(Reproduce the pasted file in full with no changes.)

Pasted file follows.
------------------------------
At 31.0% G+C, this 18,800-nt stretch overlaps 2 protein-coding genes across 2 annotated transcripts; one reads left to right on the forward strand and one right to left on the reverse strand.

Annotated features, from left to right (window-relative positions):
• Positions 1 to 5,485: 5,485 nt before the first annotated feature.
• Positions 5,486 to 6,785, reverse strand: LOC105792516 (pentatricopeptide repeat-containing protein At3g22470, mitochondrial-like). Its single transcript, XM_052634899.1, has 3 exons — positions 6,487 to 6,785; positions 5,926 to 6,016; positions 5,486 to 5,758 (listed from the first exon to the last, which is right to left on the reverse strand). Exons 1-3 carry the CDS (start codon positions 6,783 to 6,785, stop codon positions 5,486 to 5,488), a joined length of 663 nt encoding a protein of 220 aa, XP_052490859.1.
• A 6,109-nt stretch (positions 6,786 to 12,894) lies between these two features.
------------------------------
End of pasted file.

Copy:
At 31.0% G+C, this 18,800-nt stretch overlaps 2 protein-coding genes across 2 annotated transcripts; one reads left to right on the forward strand and one right to left on the reverse strand.

Annotated features, from left to right (window-relative positions):
• Positions 1 to 5,485: 5,485 nt before the first annotated feature.
• Positions 5,486 to 6,785, reverse strand: LOC105792516 (pentatricopeptide repeat-containing protein At3g22470, mitochondrial-like). Its single transcript, XM_052634899.1, has 3 exons — positions 6,487 to 6,785; positions 5,926 to 6,016; positions 5,486 to 5,758 (listed from the first exon to the last, which is right to left on the reverse strand). Exons 1-3 carry the CDS (start codon positions 6,783 to 6,785, stop codon positions 5,486 to 5,488), a joined length of 663 nt encoding a protein of 220 aa, XP_052490859.1.
• A 6,109-nt stretch (positions 6,786 to 12,894) lies between these two features.